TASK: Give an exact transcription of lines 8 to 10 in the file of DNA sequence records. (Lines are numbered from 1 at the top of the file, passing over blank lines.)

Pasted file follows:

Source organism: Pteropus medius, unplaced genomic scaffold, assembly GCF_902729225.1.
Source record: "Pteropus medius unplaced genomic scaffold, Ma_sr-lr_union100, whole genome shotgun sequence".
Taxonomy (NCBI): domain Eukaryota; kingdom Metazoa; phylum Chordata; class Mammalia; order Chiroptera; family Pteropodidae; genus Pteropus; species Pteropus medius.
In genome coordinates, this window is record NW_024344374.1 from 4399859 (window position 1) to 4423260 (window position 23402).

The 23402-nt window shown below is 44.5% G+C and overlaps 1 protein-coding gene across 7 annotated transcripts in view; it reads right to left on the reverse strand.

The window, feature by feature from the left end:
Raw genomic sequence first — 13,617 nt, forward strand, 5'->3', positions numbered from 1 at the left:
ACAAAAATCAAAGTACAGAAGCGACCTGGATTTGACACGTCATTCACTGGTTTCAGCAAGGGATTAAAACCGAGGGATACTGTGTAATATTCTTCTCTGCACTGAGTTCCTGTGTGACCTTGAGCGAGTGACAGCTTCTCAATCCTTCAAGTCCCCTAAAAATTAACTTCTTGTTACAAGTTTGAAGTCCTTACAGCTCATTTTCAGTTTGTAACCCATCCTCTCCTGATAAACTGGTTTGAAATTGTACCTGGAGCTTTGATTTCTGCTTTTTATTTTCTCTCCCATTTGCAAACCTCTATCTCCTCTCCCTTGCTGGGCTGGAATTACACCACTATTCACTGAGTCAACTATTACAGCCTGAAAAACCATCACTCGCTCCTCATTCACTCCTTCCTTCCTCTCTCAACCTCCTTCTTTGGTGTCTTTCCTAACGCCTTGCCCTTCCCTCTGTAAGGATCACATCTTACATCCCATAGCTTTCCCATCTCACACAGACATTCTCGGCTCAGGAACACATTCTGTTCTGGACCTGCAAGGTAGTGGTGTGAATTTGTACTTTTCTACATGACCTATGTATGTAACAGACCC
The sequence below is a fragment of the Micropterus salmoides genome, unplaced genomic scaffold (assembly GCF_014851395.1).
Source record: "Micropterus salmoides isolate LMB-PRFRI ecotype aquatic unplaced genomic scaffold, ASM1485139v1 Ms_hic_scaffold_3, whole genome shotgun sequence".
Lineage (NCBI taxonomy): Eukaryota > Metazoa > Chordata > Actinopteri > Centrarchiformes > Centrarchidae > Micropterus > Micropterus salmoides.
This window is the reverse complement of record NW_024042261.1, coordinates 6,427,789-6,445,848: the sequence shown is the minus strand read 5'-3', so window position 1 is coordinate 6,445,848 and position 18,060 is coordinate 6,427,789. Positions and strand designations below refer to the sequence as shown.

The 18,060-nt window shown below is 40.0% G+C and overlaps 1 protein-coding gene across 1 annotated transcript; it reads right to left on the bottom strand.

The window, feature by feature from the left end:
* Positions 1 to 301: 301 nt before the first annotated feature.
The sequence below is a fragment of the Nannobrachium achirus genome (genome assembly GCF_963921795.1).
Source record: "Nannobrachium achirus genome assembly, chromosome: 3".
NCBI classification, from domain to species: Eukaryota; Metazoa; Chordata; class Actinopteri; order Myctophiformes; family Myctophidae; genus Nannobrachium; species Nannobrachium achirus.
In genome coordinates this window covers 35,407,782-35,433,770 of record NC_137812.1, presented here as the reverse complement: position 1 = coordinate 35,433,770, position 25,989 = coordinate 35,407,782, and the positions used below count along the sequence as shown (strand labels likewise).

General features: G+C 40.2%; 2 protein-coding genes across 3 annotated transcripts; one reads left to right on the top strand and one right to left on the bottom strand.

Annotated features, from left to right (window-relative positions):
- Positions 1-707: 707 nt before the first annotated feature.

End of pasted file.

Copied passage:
ACAAAAATCAAAGTACAGAAGCGACCTGGATTTGACACGTCATTCACTGGTTTCAGCAAGGGATTAAAACCGAGGGATACTGTGTAATATTCTTCTCTGCACTGAGTTCCTGTGTGACCTTGAGCGAGTGACAGCTTCTCAATCCTTCAAGTCCCCTAAAAATTAACTTCTTGTTACAAGTTTGAAGTCCTTACAGCTCATTTTCAGTTTGTAACCCATCCTCTCCTGATAAACTGGTTTGAAATTGTACCTGGAGCTTTGATTTCTGCTTTTTATTTTCTCTCCCATTTGCAAACCTCTATCTCCTCTCCCTTGCTGGGCTGGAATTACACCACTATTCACTGAGTCAACTATTACAGCCTGAAAAACCATCACTCGCTCCTCATTCACTCCTTCCTTCCTCTCTCAACCTCCTTCTTTGGTGTCTTTCCTAACGCCTTGCCCTTCCCTCTGTAAGGATCACATCTTACATCCCATAGCTTTCCCATCTCACACAGACATTCTCGGCTCAGGAACACATTCTGTTCTGGACCTGCAAGGTAGTGGTGTGAATTTGTACTTTTCTACATGACCTATGTATGTAACAGACCC
The sequence below is a fragment of the Micropterus salmoides genome, unplaced genomic scaffold (assembly GCF_014851395.1).
Source record: "Micropterus salmoides isolate LMB-PRFRI ecotype aquatic unplaced genomic scaffold, ASM1485139v1 Ms_hic_scaffold_3, whole genome shotgun sequence".